Day 1717 -- Keepin' On

Blog Post created by djmurray_12-31-14 on Sep 13, 2019

Greetings, EXers!  As some of you know, I'm a sucker for milestones, which includes cool numbers.  Today's number (1717) is especially notable because 17 has always been my lucky number.  I was born on the 17th of January.  I was married the first time on the 17th of June and the second time on the 17th of May.  The first number I ever went bingo on was I-17.  So double 17 must be portentous, right?


Well, I certain hope so.  I am still looking for a job, and I'm doing my best to quell the panic.  I'll spare you the details, but I'm even considering reinstating my law license, not to open a law practice (I'm way too old and tired to do that), to do temp legal document reviews.  If I'm licensed I can get $10 more an hour for that work, and there's more work available.  I'm waiting to find out what it would cost to get licensed, and if I need to take the Bar Exam again.  If I'm required to sit for the Bar Exam it won't be worth it.  They only give the exam in July and February of each year, and I'm not waiting until February.  Although I passed it with flying colors in 1987 I'm quite sure that in 2020 it would be much more of a struggle.  And it's crazy expensive to do.  So we'll see.  I've sent out what feels like a gazillion but is probably more like 75 applications, and I've gotten about 7 responses, so it's really imperative that I keep up a good attitude.  I did spend 3 days in bed last week after I had 2 interviews that turned out to be "we've already filled the position you applied for, but we'll keep your resume on hand."   Then I had a telephone interview with Capital One in which they said the same thing and told me I needed to take a 2 hour online assessment, which consisted of 70 "lifestyle and work" questions, and a verbal reasoning test (17 minutes to do 30 questions) and numeric reasoning (also 17 minutes to do 30 questions). I took the first part yesterday, but ended up with computer problems, so I will take the two remaining parts after I finish this blog.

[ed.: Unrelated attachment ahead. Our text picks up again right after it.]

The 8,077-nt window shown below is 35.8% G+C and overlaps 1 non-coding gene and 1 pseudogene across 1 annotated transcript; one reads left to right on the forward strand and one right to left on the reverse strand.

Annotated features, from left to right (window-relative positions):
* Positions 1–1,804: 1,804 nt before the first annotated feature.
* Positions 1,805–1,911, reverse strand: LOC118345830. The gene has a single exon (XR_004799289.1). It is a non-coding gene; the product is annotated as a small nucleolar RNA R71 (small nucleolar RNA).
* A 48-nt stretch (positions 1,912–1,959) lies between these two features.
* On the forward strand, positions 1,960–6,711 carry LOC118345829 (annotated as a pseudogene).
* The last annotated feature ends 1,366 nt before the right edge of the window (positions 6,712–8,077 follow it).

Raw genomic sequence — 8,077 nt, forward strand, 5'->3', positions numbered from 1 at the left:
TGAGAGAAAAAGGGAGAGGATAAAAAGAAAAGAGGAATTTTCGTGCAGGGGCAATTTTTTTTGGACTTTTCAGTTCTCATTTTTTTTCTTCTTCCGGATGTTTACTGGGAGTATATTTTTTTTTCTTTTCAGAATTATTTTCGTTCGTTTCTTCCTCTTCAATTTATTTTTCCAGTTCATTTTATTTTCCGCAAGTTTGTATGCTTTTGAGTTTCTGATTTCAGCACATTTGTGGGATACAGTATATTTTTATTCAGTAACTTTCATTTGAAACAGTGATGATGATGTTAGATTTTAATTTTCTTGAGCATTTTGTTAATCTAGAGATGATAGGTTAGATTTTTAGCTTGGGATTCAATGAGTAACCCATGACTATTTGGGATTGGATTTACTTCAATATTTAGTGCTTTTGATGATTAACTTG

I have enrolled in a clinical trial for a drug to treat fatty liver disease (I think they should definitely find a new name for that -- it's embarrassing to say "fatty").  It should be really interesting.  It goes over 12 weeks and there's a 25% chance I'll be on the placebo. They even pay $50 per session (there will be 8 of them).  


So that's pretty much what's going on around here.  Despite my anxiety about the future and distress about the job search, I haven't even thought about smoking.  To the newbies who have gotten past the personal stuff above, please know that it gets so much easier.  Those first days, weeks and months of our quits are so fraught with angst, and smoking seems like the thing we want least (and most) to do.  But there will come a time, sooner than you think, when thoughts of smoking barely register.  Yes, you will occasionally think about smoking, but it's nothing more than a passing recollection.  Take it from someone who was a heavy smoker for over half a century who thought she would be the last smoker on the planet.  It isn't easy but it is SO doable.  Keep on keepin' on with your quit and you will be so happy you did.


Love to all!